29/07/10 (B562) Un lecteur nous adresse un article de presse en Anglais sur la situation difficile des réfugiés Afar d’origine érythréenne, qui sont sur le territoire éthiopien et de la faiblesse des moyens développés par le HCR. (Info lecteur)

Eritrean refugees who took part at the second Red Sea Afar peoples conference in Afar region of Semera town said that the UNHCR has failed to meet its pledges of a third country resettlement to the Eritrean Afar refuges, currently residing at two Ethiopia refugee camps near the borders to Eritrea.

Representatives of the Afar refugees said the UNHCR has not yet begun assisting them to their demand of third country resettlement despite pledges 5 years ago.

Currently Ethiopia hosts about 50,000 Eritrean refuges in five different camps among whom some 8,000 of them are Eritreans belonging to the Afar ethnic minority.

Mohamed Abdu is chairman of the Afar refugees youth association in Asayta refugee camp located in the barren Afar region of Ethiopia. He fled to Ethiopia in 2005 after he repeatedly received threats on his life from government agents for refusing to continue with the Eritrean Army.

He says the UNHCR is doing little to help Eritrean Afar refugees despite pledges to access them resettlement program and to improve their situation at the dire refugee camp.

« Since 2006 The UNHCR has been resettling thousands of non-Afar Eritrean refuges to different western countries, however no Afar ethnic refugee has so far resettled under the program, » Mohamed Abdu said

« As we are all Eritreans we should equally be treated no matter which ethnic group we come from, » he added.

Mohamed Abdu urged the UNHCR to respect its pledge and immediately take action.

Afar refugees are currently residing in Ethiopia’s Berahle and Aysaita refugee camps where temperature reaches as high as 42 degree centigrade.

According to an assessment done by Sudan Tribune, the Afar refugees in these two remote camps don’t get international standards of all the necessary aid and support.

Children are malnourished due lack of essential nutrients and basic medical supplies. Lots of women remain under bad health condition and others are anxious of despair.

Another representative of the refugees on a condition of anonymity, for safety reasons, told Sudan tribune that situation in Asayta camp is getting worse as UNHCR and other donors gave little or no attention.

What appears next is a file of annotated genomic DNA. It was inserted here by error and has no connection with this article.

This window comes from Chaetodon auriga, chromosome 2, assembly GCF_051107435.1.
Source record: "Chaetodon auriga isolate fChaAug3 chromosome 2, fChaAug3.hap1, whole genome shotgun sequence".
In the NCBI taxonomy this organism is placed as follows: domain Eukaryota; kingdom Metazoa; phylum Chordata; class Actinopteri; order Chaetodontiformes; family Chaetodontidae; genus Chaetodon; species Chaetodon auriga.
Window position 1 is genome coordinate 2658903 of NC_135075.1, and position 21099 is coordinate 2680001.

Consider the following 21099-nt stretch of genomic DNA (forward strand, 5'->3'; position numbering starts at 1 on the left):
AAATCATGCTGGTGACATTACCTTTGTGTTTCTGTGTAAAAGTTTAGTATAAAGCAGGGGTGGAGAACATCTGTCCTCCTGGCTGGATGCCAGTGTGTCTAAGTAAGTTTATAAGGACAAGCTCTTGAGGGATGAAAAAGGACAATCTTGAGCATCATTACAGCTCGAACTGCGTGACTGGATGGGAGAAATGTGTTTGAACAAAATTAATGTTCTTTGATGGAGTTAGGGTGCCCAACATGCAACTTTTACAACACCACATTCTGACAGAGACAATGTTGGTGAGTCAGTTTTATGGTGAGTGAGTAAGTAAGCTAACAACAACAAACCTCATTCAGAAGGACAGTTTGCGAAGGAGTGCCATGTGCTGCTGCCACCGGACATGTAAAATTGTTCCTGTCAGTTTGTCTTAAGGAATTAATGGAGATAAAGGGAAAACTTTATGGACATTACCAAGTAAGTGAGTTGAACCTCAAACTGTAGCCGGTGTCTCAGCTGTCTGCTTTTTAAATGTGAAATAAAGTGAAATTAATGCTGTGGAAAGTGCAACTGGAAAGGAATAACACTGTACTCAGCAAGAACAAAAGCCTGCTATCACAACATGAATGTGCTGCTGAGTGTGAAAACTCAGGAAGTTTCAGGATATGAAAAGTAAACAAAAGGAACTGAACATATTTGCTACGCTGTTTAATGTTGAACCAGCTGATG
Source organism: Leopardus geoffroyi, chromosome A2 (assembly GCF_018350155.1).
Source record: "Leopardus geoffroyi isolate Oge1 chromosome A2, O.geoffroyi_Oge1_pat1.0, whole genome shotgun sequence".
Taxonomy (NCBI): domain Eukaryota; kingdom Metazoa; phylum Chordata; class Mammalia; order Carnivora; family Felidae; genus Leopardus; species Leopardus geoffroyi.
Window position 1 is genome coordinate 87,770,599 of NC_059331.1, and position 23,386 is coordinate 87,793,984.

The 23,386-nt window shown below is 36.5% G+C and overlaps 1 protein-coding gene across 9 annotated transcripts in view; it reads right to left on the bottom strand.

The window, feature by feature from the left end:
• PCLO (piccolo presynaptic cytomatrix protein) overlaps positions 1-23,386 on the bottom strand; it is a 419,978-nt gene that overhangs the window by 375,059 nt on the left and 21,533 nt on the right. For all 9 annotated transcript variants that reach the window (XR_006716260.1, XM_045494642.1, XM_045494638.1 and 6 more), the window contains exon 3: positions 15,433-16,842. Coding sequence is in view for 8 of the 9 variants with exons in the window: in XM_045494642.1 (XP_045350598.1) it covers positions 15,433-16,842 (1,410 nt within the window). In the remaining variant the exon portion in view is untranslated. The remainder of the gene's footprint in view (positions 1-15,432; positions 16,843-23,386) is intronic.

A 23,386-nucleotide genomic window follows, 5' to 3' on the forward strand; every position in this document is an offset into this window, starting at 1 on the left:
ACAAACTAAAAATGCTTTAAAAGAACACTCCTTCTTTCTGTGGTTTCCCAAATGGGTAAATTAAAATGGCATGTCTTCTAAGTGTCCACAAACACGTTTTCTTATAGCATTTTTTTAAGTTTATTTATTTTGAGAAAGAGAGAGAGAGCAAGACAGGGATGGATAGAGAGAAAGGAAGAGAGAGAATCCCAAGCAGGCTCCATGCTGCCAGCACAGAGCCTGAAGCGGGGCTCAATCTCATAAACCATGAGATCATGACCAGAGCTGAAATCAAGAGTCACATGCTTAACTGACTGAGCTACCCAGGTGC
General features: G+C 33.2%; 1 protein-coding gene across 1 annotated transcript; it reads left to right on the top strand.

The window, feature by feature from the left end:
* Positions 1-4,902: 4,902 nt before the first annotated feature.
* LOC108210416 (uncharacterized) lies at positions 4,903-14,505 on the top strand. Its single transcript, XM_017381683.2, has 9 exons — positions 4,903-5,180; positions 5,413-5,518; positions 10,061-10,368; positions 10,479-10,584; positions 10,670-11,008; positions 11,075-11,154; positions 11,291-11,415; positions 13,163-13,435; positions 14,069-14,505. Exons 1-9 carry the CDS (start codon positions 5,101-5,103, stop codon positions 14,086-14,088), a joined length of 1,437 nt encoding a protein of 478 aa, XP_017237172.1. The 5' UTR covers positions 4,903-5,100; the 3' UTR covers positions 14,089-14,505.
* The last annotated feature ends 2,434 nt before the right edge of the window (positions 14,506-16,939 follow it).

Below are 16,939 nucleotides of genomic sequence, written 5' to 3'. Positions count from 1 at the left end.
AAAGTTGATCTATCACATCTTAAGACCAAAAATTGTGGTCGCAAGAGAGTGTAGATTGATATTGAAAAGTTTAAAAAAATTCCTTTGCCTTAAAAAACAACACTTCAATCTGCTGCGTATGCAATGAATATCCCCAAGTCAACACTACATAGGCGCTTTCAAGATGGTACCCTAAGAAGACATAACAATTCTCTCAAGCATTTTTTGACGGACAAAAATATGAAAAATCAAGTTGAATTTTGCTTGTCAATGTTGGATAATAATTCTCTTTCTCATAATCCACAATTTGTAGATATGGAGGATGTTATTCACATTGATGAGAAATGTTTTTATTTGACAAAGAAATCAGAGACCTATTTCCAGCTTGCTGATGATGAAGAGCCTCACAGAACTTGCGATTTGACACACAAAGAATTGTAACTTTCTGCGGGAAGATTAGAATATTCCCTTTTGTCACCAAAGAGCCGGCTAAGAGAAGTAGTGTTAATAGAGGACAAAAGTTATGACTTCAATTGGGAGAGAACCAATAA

« We get 15kg of wheat and 1 ½ liter of edible oil, nothing else. How can a human being sustain life with the two supplies alone? » he said

« Unlike other refugee camps here in Asayta there is almost no medical care, no pure water, and no access to education or vocational training »

Human rights sources reported that, in Eritrea, thousands of people are imprisoned, disappeared and killed by Eritrean security forces indiscriminately in different places.

In a statement after the 2 day conference the red sea Afar people called on the international community for an immediate act to halt atrocities racially and politically motivated abuse, harassment and mal-treatment and discrimination being carried out against the Afars in particular and to all innocent Eritreans in general.

During the two day meeting which ended today Canada based Afar Organisation, known as “Can go Afar” said it has began activities to begin a third country resettlement program and provide additional relief aid to the refugees.

Can go Afar Representative, Warren Christopher said his organization currently is working with the Canadian government to begin resettlement program to the refugees.

He added that can go Afar will continue to assist the Afar people interims of providing fund to educate children, provide clean water, improve healthcare and in providing protection and rights.

Can-Go Afar is a humanitarian organization that aims to empower the ancient nomadic Afar people in the Horn of Africa to build a brighter future, by boosting awareness and advocacy for the voiceless, by providing education and literacy for the next generation, and by delivering health and food relief for the desperate.